- The Washington Times - Thursday, April 20, 2006

The union representing American diplomats said yesterday it has had a difficult time soliciting nominations for its annual awards for “constructive dissent” in the Foreign Service because its members are reluctant to be perceived as mavericks.

The union, the American Foreign Service Association (AFSA), had to extend the deadline by two weeks, and it still received only eight nominations this year out of more than 10,000 Foreign Service members, said AFSA President J. Anthony Holmes.

“The problem is not that there aren’t people who deserve an award, but that people don’t want to be nominated,” he said. “They worry about negative repercussions. There is a feeling that questioning policy is extremely risky.”

AFSA presents the awards for “courage to speak out and challenge the system.”

Barbara Berger, coordinator for the awards, said the Foreign Service is a risk-averse culture and its members are preoccupied with important daily responsibilities around the world.

“The very nature of the dissent awards makes it hard to get nominations,” she said.

A classic example of an American diplomat bucking established policy is George Kennan’s 1946 cable from Moscow, known as the Long Telegram, which became the basis for the “containment” of the Soviet Union in particular and communism in general during the Cold War.

During World War II, Hiram Bingham IV issued U.S. entry visas to 2,500 European Jews against official government policy. Secretary of State Colin L. Powell honored him posthumously in 2003.

AFSA first gave out the dissent awards in 1969. Awards are presented in four categories: to a junior, midlevel and senior Foreign Service officer, and to a “specialist,” such as an office manager, computer specialist or diplomatic security agent.

Seventeen nominations were submitted last year, but only seven in 2003, and the deadline extension is no novelty when it comes to the dissent awards, Mrs. Berger said.

None of the nominations this year is related to a controversial foreign policy issue such as Iraq, Iran, North Korea or the Israeli-Palestinian conflict.

Two of those nominated voiced disagreement with visa procedures, one with a personnel issue involving a local employee of an embassy overseas, and one with a policy denying basic benefits to same-sex partners.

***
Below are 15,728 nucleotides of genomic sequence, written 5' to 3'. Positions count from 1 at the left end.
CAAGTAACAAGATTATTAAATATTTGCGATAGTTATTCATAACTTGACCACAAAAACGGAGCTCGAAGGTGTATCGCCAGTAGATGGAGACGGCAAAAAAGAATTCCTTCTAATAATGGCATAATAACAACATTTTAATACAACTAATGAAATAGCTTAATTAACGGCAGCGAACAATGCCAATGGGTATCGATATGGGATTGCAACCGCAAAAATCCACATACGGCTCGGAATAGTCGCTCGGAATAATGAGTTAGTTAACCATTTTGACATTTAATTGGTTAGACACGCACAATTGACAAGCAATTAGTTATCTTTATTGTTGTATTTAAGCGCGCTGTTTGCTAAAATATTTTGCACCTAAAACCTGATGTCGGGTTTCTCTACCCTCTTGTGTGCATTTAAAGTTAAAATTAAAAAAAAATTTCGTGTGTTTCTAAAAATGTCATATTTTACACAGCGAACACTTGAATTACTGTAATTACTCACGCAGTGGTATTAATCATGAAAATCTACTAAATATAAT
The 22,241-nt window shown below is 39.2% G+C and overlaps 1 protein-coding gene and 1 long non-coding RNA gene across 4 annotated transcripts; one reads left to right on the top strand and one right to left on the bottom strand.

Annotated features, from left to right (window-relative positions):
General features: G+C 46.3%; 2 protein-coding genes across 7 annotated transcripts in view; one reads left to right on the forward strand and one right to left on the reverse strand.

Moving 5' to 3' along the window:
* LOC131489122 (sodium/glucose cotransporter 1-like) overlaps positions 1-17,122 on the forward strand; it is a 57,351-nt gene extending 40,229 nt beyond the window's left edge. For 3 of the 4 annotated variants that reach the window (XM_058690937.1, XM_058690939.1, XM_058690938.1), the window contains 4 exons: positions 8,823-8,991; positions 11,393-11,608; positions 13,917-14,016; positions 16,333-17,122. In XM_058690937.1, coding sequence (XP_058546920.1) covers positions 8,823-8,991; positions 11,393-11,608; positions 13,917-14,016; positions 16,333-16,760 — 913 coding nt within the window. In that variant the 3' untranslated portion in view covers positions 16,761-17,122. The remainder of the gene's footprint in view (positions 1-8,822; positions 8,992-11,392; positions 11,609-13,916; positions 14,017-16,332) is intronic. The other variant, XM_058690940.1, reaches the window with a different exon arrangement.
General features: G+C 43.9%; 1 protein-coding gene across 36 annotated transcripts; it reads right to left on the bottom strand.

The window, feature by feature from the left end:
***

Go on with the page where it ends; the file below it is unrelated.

Several Foreign Service officers said the lack of enthusiasm for speaking out is a result of a “climate of intimidation and self-censorship” at the State Department under the Bush administration, although they did not offer specific examples.

“This administration does not tolerate dissent,” one officer said. Secretary of State Condoleezza Rice “runs a tight ship, and you’d better stay on board,” he said.

Another officer said that there is “no active process in which input is solicited” from the ranks, except for several senior career officials in assistant secretary and undersecretary positions.

But State Department spokesman Sean McCormack said Miss Rice “encourages vigorous and healthy debate.”

“She has challenged the building to be at the forefront of the policy-making process with ideas,” he said.

Keith Mines, a political officer at the U.S. Embassy in Ottawa who won a dissent award in 2004 for a cable he sent through the State Department’s “dissent channel” in May 2003, said the opportunities for diplomats to speak out under the current administration are no different from those under its predecessors.

“Every time I’ve had something to say, I’ve had an outlet to say it and it’s been considered,” Mr. Mines said.

In his cable shortly after Saddam Hussein was deposed, Mr. Mines warned of serious difficulties in Iraq and wrote that “only a U.N. political mission can make of Iraq a functioning, stable democracy.”

Even though such a mission never was set up, Mr. Mines, who served in Iraq for seven months beginning in August 2003, said he felt that his cable was given consideration from key decision-makers.

AFSA plans to present the dissent awards at a ceremony in June and hopes that Miss Rice will attend, Mrs. Berger said.

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